Déjà Vu 3.7.5
At a Glance
Editor’s note: The following review is part of Macworld’s GemFest 2011 series. Every day from mid June through July, the Macworld staff will use the Mac Gems blog to briefly cover a favorite free or low-cost program. Visit the Mac Gems homepage for a list of past Mac Gems.
Déjà Vu is a simple, easy-to-configure System Preference pane that helps you backup up your data to any directly attached or network attached drive, including optical media such.
Déjà Vu works in a fashion similar to Time Machine, Apple’s built-in backup software, but it offers many more configuration options, allowing you to select the volumes or folders you want to backup, choose whether you want those folder backed up daily, weekly, monthly, or manually, and lets you set the time when you want each of these backups to take place.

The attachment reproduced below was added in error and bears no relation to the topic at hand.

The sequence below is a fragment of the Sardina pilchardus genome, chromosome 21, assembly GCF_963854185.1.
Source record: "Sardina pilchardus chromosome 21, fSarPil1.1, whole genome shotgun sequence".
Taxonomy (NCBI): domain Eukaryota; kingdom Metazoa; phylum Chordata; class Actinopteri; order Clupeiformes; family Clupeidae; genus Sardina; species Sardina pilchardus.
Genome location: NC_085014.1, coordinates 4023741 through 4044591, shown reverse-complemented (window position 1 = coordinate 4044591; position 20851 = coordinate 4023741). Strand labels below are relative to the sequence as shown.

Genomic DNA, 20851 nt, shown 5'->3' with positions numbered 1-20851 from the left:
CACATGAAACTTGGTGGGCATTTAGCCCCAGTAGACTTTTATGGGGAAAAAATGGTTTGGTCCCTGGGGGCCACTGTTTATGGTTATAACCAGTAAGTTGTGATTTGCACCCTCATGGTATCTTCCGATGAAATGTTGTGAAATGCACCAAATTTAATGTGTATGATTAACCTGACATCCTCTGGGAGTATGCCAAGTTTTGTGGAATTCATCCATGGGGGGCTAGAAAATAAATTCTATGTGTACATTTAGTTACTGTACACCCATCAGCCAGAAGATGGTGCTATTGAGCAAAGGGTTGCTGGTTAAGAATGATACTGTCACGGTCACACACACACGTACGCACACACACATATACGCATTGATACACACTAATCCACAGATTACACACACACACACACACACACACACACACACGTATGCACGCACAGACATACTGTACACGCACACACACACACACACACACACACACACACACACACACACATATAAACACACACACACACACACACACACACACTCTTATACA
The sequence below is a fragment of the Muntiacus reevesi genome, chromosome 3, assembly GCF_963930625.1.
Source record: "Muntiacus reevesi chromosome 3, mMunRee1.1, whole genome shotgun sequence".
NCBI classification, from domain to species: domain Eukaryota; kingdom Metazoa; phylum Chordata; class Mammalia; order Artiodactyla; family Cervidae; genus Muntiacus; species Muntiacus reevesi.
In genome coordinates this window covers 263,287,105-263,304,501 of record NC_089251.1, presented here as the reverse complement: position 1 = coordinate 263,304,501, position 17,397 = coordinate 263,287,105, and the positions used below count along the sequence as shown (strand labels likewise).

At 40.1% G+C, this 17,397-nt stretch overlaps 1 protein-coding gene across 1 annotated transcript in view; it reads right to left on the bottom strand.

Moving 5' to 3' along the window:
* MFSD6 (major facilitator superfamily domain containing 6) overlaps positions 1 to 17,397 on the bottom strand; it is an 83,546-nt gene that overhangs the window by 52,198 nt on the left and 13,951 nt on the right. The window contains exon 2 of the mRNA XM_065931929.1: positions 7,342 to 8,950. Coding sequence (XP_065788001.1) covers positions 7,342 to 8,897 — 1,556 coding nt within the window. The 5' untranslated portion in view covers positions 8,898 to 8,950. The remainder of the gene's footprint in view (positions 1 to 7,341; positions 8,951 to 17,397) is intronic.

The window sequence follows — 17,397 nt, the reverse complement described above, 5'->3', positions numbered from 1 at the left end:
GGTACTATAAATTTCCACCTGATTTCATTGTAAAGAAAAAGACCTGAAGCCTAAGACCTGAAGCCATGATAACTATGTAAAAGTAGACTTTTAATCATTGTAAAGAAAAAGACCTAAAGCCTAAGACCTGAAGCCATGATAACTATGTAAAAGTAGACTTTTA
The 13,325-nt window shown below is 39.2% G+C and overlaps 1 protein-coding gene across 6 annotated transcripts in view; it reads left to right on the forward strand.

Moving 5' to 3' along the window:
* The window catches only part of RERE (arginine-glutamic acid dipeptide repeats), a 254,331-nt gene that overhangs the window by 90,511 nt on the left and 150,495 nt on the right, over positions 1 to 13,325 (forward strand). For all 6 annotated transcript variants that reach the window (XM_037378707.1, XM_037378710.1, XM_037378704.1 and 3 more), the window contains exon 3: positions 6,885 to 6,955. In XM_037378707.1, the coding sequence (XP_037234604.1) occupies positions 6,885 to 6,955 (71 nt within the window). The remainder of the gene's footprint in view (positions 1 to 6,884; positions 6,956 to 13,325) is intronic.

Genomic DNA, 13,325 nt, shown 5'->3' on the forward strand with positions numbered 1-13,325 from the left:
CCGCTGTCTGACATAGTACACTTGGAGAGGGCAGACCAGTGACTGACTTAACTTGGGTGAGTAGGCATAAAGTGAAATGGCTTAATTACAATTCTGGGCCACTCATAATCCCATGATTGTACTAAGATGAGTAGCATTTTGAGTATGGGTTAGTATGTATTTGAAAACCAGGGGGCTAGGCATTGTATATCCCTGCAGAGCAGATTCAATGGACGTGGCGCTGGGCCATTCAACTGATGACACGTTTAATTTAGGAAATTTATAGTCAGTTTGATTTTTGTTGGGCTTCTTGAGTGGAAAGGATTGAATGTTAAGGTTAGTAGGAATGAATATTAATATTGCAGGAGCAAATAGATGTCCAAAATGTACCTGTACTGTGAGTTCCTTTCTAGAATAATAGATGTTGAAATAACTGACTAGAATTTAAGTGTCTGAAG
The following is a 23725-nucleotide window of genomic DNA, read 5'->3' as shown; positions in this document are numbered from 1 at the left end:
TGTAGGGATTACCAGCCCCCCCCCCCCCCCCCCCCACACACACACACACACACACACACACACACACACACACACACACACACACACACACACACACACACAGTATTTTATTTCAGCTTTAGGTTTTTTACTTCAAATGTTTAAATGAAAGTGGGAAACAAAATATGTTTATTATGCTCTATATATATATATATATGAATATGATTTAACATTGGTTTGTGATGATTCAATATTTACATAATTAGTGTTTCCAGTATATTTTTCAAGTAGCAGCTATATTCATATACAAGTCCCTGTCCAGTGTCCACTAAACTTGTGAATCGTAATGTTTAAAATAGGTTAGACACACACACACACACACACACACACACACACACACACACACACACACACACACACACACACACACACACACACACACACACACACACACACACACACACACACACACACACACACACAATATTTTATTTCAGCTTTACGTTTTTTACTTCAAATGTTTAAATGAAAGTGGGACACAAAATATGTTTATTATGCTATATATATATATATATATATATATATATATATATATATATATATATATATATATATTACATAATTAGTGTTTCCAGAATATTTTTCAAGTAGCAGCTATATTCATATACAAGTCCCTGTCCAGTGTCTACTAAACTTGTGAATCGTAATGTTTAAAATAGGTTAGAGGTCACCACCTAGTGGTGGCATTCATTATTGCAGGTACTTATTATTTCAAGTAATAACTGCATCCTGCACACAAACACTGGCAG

You create new backups by opening System Preferences and selecting Déjà Vu. When you do this Déjà Vu displays information on all your recent backups, letting you know whether or not they have completed successfully. You’ll also see a list of all your backup sets. This list is broken into four columns, the first of which contains a checkbox letting you know whether or not the backup set is enabled and the other three of which display when the backup will take place, what’s being backed up, and where it will be backup to. If a backup volume is unavailable Déjà Vu’s “Where” column displays a small warning icon to let you the disk is not available.
Beyond basic backups Déjà Vu also offers options for repairing volume permissions before a backup starts, can clone complete startup volumes and create versioned backups, and perform one-way synchronization of folders. The application’s only real weakness is that it cannot backup data if a user is not logged in.